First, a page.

Is there anything more important than making the world a better place? We think not! Here is our monthly update on whats happening now. For other tips for being green and where to recycle in Singapore see our environment section – we are keen for us all to make a difference.
Message in a Bottle
At first glance, it’s hard to imagine how beer could make a positive impact on the environment, but Scottish craft brewer BrewDog has done just that. Created to raise awareness about climate change, the “Make Earth Great Again” saison (pale ale) style beer contains ingredients sourced from areas most affected by global warming, and fermented at a higher temperature than other styles. In a bid to amplify the message about climate change, BrewDog has sent a case of beer to The White House in Washington DC. Buy a schooner at BrewDog’s Bar in London served directly from a beer tap built into a life-size polar bear replica, or online at at BrewDog.com. All proceeds will be donated to climate change charity, 10:10.
Car Sharing is here
Hot on the heels of bicycle sharing is the arrival of BlueSG in Singapore, an electric car-sharing service that launched in December with 30 charging stations and 80 Bluecars. Ambitious work is underway to meet the eventual target of 500 stations with 2,000 charging points; 20 percent of which will be for public use. A fleet of 1,000 vehicles will be rolled out by 2020. The company behind the service, Bolloré group, operates car sharing programmes in Europe and North America and has plans to make Singapore the second largest electric vehicle car-sharing service after Paris.
Why use a shared vehicle? Aside from its environmental cred (no petrol required), users don’t need to pay for insurance, road tax or maintenance. Cars can be returned at locations different from their point of pick-up and can travel about 200km before the battery needs to be recharged. Drivers get a reminder to return the car to a charge station when the car’s charge level drops below 30 percent.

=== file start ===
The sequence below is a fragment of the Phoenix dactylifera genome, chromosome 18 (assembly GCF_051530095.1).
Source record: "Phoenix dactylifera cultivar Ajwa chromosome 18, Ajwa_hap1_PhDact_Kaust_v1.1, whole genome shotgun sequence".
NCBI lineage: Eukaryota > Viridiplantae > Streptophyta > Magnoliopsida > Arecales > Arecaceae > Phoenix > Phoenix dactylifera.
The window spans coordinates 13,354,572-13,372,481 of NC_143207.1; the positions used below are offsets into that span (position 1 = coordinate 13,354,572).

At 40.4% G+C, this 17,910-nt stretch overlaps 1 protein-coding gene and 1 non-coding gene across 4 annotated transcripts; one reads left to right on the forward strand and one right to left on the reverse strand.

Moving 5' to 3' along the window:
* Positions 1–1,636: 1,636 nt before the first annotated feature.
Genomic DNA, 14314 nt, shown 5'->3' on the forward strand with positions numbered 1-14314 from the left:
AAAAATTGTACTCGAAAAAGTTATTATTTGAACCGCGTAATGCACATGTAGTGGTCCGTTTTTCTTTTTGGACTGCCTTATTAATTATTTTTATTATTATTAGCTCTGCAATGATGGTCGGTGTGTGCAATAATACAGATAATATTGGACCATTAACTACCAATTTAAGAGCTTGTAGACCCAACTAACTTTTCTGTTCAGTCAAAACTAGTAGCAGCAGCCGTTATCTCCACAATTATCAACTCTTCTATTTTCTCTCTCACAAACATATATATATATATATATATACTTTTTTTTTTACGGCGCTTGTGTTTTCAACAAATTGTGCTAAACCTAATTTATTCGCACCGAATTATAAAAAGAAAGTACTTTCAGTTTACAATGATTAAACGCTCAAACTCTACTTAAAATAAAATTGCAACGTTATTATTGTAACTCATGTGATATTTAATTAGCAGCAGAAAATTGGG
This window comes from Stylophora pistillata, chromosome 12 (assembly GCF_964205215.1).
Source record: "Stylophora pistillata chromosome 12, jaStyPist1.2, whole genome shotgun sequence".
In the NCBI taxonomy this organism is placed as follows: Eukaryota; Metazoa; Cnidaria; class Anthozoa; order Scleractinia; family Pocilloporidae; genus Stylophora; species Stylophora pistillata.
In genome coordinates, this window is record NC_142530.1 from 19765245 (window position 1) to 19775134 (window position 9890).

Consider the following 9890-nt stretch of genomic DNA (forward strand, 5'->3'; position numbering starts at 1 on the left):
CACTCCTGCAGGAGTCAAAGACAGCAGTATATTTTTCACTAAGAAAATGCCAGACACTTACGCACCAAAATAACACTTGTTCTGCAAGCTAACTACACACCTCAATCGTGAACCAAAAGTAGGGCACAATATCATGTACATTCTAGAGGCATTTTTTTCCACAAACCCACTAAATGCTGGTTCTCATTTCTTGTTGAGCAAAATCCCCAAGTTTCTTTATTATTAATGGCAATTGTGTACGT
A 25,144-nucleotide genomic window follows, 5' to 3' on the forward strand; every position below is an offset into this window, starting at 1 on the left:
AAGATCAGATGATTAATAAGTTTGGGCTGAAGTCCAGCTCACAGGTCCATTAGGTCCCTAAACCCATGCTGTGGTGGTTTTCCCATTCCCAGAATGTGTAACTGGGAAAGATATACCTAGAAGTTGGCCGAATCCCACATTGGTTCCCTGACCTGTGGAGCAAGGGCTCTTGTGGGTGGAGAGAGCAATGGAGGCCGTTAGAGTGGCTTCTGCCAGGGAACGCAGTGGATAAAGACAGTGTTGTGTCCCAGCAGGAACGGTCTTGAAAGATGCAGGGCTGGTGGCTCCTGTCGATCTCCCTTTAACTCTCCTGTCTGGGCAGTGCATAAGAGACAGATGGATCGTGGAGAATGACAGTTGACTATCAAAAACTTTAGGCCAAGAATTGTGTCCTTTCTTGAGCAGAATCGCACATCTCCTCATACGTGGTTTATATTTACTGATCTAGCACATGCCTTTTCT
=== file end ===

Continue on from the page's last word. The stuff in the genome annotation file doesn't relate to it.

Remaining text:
What’s the buzz about electric cars? Bluecars are powered by a Lithium Metal Polymer battery, which over years of testing has demonstrated high levels of reliability and safety. The 100 percent solid battery has no solvents or rare earth metals. What’s more, the cars emit no noise pollution, no direct carbon dioxide emissions and no petrol odours.
It’s simple to subscribe to the BlueSG programme. Choose from a yearly membership plan ($15/month) or a weekly membership plan with no recurring fee.
Check out deals on offer until the end of March. bluesg.com.sg
Cut the Cups!
Last month’s three-day homage to the brown bean, the Singapore Coffee Festival, is an indication of how seriously we take our daily caffeinated beverage. But have you thought about the cup you drink it in? If it’s a takeaway, it’s likely a cup that looks recyclable but actually isn’t, because of the plastic coating. The issue takes on greater weight when you consider how many cups are disposed of – in Australia alone, it’s estimated at 2.7 million a day. Yet it’s so easy to bring your own reusable cup to your local café; the KeepCup is one popular example. And, if you like to linger in a café rather than grab a takeaway, you’ll soon be able to drink from the new HuskeeCup. The environmentally friendly cup is made from coffee husk, the outer shell of the bean discarded during the milling phase. It’s chip- and crack-resistant and should look right at home on the counter of the hippest café. The cup raised US$113,000 in crowd-funding – far exceeding its modest target of US$20,000. huskee.co
Re-thinking that time of the month
Like nappies, female sanitary products cop criticism because they are disposable and nonbiodegradable. The good news is that we now have choices, thanks to the release of several innovative and environmentally friendly products.
Singapore based Freedom Cups are silicon cups that are inserted into the cervix to collect menstrual fluid. Manufacturers say one cup can be reused for up to 15 years. An alternative, also made from silicon, is the Diva Cup, which offers up to 12 hours of protection. Another option, possibly more appealing for teenage girls, is Thinx – absorbent anti-microbial underwear worn during menstruation. Nicknamed “period panties”, they’re made from four layers of fabric and can be worn all day, washed and re-used. freedomcups.org | divacup.com | shethinx.com
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